Mr.FINLAYSON.- Why is it not specified? A sum total of £485 is set down on the page, but there is nothing to indicate to honorable members the purpose for which the money is spent, by whom it is received, or indeed whether there is any justification for the expenditure. Careful particulars as to contingencies are given in regard to No. 3 District, which includes New South Wales, Victoria, South Australia, Tasmania, and Bass Strait. Items as low as £1 are particularized under that heading, but regarding what is done with the £485 for salaries we know nothing. The total expenditure for last year was £6,031. I do not think that is a very heavy expenditure, considering the importance of the work. The probability is that the expenditure for this year, although £61,000 is provided, will not exceed £10,000 or £12,000. What possibility is there of the lighthouses being taken over by the Commonwealth on the 1st July, and what progress is being made with the erection of the new lighthouses, which, to my mind, are urgently required ? That information I would like to get from the Minister. May I say a word now in regard to the questions raised by the honorable member for Denison? Some four years ago I put myself in communication with the State Premiers, and, without exception, they favoured me with some very useful information in reply to questions. I discovered that in all the States there were some arrangements, more or less well organized, for the provision of libraries, magazines and newspapers to the various lighthouse-keepers, but there was a considerable divergence in the methods adopted for ensuring a regularity of the exchanges, and particularly in regard to the transfers of the men. In some of the States there was a very good system, and in others a very loose one. The main point which needs to be borne in mind is that special consideration should be given to the men in the more isolated places, which perhaps the Government steamer only visits once in two or three months. Where the families are grown to school age and have to be brought to the mainland to be educated, special arrangements in regard to leave of absence to the men ought to be made. I think that, as a rule, two months is considered a fair time for a man to occupy a position in an isolated lighthouse. The same thing applies to other conveniences which we know the men engaged in this work have to sacrifice. It is too early for us to criticise what may be done. But it is not too early to express the pious hope that the Minister, in making regulations for the taking over of the lighthouses from the States, will provide for the regular and frequent interchange of hooks, magazines, and newspapers, and . above all will make such arrangements as will permit the education of families by transferring married men from the more isolated stations to places convenient to schools.
– That is done now in some of the States.
– Not in all. The Commonwealth will establish a uniform system, and we hope that it will be at least equal to the best system now prevailing. Married men with families ought to receive special consideration.
.- There are two matters for which I ask the Minister’s consideration. The Lighthouses Act provides that where practicable lighthouses shall be connected with the nearest telephone exchange. At the present time many lighthouse men and their families Are isolated, and are thus put to serious inconvenience and danger when illness occurs. The other matter does not strictly come under the Department of Trade and Customs, though it affects those in the lighthouse service. I ask the Minister if he will see that, before voting takes place in connexion with a parliamentary election or referendum, arrangements are made for the recording of votes by lighthousekeepers and their families. In my electorate, about twenty-six persons were unable to vote at the last election. The nature of their duties prevented these persons from attending the polling places. Whatever objection we may have to some systems of voting, we should see that these persons are not deprived of the highest privilege of citizenship, the right to take part in the government of the country.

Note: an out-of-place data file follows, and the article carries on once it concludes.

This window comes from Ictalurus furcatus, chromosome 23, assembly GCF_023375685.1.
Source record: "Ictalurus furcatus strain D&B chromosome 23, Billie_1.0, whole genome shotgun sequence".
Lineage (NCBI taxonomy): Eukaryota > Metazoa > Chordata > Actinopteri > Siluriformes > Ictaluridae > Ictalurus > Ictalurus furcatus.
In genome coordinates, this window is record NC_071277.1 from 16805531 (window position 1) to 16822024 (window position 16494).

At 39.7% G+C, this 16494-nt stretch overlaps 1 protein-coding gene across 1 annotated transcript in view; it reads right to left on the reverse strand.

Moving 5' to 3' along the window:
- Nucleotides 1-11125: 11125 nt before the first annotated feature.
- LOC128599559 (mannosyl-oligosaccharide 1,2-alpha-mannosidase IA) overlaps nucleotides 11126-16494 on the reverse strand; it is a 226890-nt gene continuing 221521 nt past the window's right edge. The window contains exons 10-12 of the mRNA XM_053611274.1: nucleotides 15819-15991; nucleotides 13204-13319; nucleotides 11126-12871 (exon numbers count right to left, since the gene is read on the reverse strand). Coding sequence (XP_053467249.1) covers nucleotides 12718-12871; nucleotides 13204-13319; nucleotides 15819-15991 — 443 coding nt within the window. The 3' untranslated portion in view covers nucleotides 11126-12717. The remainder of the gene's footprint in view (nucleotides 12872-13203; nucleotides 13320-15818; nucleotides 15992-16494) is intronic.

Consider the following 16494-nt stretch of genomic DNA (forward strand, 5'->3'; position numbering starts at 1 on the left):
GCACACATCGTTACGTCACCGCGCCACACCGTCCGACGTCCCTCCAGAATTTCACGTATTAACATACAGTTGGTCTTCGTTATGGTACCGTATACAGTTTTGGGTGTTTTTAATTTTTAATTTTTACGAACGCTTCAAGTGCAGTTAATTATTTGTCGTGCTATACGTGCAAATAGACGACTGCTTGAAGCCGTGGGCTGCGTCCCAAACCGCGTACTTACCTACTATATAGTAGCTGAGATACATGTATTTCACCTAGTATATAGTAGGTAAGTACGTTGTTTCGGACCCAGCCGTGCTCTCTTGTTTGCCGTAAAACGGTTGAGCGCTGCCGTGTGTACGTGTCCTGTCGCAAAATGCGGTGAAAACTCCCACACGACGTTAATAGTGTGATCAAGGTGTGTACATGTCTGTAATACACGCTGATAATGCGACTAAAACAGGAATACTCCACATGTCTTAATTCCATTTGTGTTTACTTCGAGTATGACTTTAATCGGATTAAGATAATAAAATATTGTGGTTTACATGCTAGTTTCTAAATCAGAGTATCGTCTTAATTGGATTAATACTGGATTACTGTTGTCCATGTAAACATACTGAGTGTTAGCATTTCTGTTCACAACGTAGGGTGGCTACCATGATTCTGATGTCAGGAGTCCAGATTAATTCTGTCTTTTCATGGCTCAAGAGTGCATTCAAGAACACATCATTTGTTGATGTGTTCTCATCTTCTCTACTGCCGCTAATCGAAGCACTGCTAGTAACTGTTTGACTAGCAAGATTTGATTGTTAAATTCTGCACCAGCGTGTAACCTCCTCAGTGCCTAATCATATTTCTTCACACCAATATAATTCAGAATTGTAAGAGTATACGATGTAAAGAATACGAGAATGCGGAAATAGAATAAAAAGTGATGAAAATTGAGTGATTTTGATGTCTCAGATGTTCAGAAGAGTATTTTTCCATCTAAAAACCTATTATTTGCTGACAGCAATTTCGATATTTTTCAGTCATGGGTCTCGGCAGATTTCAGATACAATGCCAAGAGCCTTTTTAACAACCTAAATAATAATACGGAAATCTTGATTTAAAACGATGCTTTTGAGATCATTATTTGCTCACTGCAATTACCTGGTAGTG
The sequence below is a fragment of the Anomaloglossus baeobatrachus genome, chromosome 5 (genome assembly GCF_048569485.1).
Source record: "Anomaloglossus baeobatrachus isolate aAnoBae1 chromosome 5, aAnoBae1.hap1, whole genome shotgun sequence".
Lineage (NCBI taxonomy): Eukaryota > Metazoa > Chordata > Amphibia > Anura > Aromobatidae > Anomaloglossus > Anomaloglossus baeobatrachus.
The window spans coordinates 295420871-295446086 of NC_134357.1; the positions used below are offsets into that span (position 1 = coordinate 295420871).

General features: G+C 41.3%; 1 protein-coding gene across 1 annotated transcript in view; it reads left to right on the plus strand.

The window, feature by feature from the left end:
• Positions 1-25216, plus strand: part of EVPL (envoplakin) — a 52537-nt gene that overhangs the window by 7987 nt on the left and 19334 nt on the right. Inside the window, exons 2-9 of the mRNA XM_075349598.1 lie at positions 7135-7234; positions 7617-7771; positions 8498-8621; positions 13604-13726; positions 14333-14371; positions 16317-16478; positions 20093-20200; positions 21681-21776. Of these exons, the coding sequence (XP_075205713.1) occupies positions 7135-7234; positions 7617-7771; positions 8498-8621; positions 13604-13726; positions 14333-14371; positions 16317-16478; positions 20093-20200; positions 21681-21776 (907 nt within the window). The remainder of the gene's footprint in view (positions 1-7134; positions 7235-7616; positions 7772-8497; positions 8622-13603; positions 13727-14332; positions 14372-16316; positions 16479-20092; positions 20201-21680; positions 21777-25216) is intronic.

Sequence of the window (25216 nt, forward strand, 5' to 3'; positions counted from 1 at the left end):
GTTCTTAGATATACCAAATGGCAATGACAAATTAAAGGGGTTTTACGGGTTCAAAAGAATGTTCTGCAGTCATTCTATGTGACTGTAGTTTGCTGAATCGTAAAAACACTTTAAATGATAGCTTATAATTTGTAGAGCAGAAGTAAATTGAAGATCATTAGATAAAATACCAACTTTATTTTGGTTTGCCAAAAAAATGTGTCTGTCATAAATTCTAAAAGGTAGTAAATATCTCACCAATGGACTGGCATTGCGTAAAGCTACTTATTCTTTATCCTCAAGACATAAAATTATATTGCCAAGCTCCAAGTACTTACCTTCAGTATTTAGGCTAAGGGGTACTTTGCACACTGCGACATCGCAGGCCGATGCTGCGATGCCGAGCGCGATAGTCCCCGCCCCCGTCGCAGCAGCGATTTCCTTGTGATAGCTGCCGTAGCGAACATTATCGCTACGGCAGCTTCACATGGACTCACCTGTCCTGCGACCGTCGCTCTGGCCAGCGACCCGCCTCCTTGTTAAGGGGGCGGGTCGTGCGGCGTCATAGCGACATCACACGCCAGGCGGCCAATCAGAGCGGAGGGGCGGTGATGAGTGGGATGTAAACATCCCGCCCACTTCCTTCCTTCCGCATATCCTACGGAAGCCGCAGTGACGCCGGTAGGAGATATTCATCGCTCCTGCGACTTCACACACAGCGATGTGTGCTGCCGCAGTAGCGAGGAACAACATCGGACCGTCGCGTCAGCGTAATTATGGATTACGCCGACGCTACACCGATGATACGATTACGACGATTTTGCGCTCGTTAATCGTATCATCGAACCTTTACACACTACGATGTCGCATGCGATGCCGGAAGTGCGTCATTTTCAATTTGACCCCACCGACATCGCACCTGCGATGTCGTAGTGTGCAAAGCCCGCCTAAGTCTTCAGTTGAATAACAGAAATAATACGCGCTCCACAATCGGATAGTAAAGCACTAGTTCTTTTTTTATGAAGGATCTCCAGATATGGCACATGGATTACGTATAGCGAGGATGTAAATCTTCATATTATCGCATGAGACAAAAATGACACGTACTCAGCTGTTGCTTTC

– The honorable member for Denison has brought forcibly before the Committee the wrong that will be done to Hobart and to Tasmania if certain proposed light dues are charged on oversea shipping touching at Hobart but at no other port in the Commonwealth. The effect of these charges will be to prevent that shipping from coming to Hobart as surely as if it were prohibited by an Act of Parliament. I know that the figures presented by the honorable member are authen tic. Under the present proposal, light dues which now come to £25 will be increased to about £260, and 25 per cent, of the revenue from freight on the cargoes usually carried will be needed to pay them. The difficulty which faces the Minister is the objection to getting away from a uniform charge. No doubt if a vessel called at each of -the principal ports of Australia, and was charged £25 for light dues at each port, she would have to pay in all more than the sum that I have just named. But the charge to which I object will be made on vessels which come direct to Hobart from oversea, land passengers and mails for Tasmania and the other States, and take on board coal for the continuance of their voyage to New Zealand. If this charge is persisted in-, these vessels will probably evade it by coaling outside the harbor. I am certain that the Minister is not wedded to the departmental proposals, and I hope that now that the facte have been pointed out to him, he will not sanction a charge which would be so prejudicial to Tasmania. Possibly the new charge may be less than the old for vessels calling at a number of ports in different States, but it will be very unfair if applied to vessels calling at one port only. For years the people of Hobart and Southern Tasmania have been doing all that they can to secure and maintain a direct service from overseas. The port charges of Hobart have been so light that when Lloyd’s recently published a list of the shipping ports of the world, Hobart appeared on it as the cheapest port in existence. As the honorable member for Denison has pointed out,’ splendid wharfs have been constructed at Hobart, at which the largest vessels can load fruit with despatch, wharfs of which any State might well be proud. The shipping is brought close up to the city, and vessels can lie with their bows touching one of the principal streets. But if the proposed charge is levied, the direct service of steamers between Tasmania and other parts of the world will be stopped. That would be a serious blow to Tasmania. For one thing, all heavy freights from abroad would then have to be landed at Melbourne or Sydney, and brought across to Tasmania by an Inter-State steamer. There would then be double handling and double wharfage to pay, which would be a great hardship on the business people of